EVALUATION OF THYROID DYSFUNCTION IN TYPE 2 DIABETIC PATIENTS

ABSTRACT

The two most prevalent endocrinopathies in the general population are diabetes mellitus (DM) and thyroid dysfunction (TD). Alterations in thyroid function are frequently linked to type 2 diabetes mellitus (T2DM). The study’s objective is to assess TD in T2DM patients who are seen at the Usmanu Danfodiyo University Teaching Hospital in Sokoto’s Endocrinology Clinic. An analysis of fasting blood sugar (FBS), glycated hemoglobin (HbA1c), thyroid stimulating hormone (TSH), triiodothyrorine (T3), thyroxin (T4), cholesterol, triglycerides (TG), high density lipoprotein (HDL-C), and low density lipoproteins was performed on blood samples taken from 80 Type 2 diabetic patients and 80 non-diabetic (control) patients (LDL-C). When compared to controls, diabetics’ levels of FBS, HbA1c, cholesterol, TG, and LDL-C were found to be significantly higher while their levels of HDL-C were significantly lower (non diabetic patients). T3 and T4 levels were noticeably low, while When compared to non-diabetics, Type 2 diabetics had significantly higher TSH levels. FBS and HbA1c have a very strong positive correlation according to Pearson correlation, whereas these sugars have a weak positive correlation with thyroid hormones (TSH,T3,andT4). Diabetes mellitus metabolic control may be complicated by thyroid dysfunction (DM). To stabilize metabolic control, patients must therefore recognize and, if necessary, treat thyroid dysfunction.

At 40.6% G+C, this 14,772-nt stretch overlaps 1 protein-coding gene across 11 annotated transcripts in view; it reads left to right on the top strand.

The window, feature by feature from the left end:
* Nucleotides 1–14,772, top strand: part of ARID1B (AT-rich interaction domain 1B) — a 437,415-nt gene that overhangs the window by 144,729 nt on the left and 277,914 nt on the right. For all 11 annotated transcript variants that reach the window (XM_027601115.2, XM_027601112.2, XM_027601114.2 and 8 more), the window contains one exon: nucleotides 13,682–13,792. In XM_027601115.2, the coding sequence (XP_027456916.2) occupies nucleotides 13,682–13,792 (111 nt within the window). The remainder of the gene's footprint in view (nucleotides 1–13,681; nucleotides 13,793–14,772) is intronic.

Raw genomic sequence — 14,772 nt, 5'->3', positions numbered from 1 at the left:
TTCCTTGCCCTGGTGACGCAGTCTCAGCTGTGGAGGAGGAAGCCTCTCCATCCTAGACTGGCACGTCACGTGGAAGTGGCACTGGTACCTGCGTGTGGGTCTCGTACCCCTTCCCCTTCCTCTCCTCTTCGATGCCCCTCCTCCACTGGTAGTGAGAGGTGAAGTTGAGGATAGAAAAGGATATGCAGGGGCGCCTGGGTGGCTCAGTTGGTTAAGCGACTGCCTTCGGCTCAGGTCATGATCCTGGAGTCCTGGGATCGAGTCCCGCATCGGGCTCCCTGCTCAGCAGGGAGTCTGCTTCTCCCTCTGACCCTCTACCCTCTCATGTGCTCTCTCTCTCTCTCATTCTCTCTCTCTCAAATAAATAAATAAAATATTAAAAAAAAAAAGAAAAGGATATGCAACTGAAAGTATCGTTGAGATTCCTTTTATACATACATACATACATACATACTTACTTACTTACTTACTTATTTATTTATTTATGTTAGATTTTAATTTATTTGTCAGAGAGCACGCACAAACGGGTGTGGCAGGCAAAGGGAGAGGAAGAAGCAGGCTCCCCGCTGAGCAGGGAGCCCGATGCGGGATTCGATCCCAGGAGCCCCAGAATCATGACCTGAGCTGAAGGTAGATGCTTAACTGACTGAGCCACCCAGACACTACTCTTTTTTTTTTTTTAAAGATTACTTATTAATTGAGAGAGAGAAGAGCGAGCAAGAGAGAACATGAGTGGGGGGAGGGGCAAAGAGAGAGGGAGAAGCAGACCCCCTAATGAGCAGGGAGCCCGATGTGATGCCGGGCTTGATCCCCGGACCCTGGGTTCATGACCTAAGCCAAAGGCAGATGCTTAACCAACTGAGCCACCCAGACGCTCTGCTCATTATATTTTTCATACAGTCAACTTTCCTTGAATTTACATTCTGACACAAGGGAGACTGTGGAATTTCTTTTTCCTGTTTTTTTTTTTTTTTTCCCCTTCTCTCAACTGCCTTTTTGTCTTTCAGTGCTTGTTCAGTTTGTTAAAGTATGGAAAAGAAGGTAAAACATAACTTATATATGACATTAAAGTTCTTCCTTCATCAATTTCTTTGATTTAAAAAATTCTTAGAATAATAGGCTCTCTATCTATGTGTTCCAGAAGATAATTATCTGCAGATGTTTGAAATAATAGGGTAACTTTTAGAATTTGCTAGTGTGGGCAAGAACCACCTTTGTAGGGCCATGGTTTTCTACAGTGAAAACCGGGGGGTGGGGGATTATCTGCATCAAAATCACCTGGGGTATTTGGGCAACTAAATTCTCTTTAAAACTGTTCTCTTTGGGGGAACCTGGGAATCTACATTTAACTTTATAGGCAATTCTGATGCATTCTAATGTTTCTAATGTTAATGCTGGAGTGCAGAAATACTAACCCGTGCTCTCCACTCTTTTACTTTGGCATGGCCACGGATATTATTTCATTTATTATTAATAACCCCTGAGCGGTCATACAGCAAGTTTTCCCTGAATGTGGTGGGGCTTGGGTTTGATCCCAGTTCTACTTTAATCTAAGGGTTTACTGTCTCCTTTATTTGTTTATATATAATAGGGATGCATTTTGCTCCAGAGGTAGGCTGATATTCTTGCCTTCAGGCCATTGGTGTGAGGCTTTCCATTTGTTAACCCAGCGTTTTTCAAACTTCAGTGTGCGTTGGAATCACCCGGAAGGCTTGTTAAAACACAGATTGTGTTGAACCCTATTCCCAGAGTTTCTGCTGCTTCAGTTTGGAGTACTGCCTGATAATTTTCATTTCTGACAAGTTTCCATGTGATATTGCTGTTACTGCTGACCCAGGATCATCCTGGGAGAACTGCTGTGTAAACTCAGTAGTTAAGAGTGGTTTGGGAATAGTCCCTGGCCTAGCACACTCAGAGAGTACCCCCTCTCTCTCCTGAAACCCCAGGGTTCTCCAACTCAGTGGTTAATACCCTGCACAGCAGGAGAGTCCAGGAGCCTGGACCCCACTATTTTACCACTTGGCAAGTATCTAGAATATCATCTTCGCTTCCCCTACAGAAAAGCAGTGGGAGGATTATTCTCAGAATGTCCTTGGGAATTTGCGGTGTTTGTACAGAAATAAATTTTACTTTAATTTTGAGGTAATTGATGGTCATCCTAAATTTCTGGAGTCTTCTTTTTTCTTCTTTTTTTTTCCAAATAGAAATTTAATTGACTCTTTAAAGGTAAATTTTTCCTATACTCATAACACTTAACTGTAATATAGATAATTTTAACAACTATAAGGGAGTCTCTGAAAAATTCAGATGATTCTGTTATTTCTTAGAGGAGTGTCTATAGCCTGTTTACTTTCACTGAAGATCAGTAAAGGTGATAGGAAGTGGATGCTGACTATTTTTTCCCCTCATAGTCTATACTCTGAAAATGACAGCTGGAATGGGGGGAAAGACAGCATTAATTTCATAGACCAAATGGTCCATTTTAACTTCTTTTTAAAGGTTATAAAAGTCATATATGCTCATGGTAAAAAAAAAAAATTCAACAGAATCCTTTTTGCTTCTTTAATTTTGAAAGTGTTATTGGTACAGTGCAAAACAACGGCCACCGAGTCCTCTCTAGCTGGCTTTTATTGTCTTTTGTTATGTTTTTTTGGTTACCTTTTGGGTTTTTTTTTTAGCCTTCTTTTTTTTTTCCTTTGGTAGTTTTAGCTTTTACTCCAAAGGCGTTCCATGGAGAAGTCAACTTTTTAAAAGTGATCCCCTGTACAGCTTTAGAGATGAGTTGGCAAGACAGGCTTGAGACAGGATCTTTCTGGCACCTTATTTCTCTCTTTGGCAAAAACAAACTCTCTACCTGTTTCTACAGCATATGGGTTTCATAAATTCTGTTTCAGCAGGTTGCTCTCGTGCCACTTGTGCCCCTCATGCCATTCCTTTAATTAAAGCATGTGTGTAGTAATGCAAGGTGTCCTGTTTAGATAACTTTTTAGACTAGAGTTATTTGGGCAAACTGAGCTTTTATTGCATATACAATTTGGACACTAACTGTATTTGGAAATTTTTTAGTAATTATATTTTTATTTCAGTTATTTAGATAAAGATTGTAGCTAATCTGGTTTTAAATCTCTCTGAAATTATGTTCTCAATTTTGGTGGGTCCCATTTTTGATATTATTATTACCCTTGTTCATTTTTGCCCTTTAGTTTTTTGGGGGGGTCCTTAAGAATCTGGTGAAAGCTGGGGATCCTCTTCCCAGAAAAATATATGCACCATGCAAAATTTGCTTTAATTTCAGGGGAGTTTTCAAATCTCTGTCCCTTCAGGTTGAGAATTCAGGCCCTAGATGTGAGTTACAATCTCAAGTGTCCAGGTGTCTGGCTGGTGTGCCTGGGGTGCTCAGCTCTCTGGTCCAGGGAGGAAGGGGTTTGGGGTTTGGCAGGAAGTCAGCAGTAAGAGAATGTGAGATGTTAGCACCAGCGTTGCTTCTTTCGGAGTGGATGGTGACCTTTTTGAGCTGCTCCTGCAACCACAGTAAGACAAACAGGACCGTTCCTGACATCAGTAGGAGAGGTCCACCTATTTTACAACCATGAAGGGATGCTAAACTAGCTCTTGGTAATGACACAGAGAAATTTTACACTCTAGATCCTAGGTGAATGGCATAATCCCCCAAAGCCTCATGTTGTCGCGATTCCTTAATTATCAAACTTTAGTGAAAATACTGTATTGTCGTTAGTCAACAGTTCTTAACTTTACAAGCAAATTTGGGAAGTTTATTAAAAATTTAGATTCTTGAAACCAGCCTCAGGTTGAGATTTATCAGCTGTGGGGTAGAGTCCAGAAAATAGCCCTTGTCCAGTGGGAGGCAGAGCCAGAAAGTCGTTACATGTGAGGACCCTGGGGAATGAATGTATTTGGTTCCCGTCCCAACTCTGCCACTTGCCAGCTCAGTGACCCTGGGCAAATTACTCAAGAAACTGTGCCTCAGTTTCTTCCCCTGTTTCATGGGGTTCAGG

CHAPTER ONE

1.0     INTRODUCTION

Thyroid dysfunction (TD) and diabetes mellitus (DM) are the two most prevalent endocrine disorders in the adult population (Diezet al., 2011). Because of increased urbanization, which promotes the development of obesity due to reduced physical activity and increased consumption of refined foods and snacks globally, the prevalence of Type 2 diabetes mellitus (T2DM) is rising more quickly than any other form of diabetes (Zimmet, 1999; Zimmetet al., 2001). Triiodothyronine (T3) and thyroxine (T4), two thyroid hormones that may either be elevated or decreased, have a direct and indirect impact on blood glucose homeostasis (Udionget al.,2007).

Hyperthyroidism, which is characterized by elevated levels of free thyroid hormones in the blood, causes polyphagia, improves gastrointestinal absorption of glucose, hastens insulin degradation, and stimulates glycogenolysis, all of which result in hyperglycemia (Webb,2004).

Hypoglycemia may result from reduced hormone levels associated with hypothyroidism (Webb, 2004;

(Cool, 2003)

For Type 2 diabetics with pre-existing dyslipidemia and a higher risk of cardiovascular disease, hypothyroidism, the most common thyroid dysfunction, has more serious consequences (Cooper,2003;Rama et al; 2003; Johnson, 2006).

Thyroid hormones also significantly influence lipid synthesis, mobilization, and metabolism (Dias et al., 2011; Murray et al., 2000).

 

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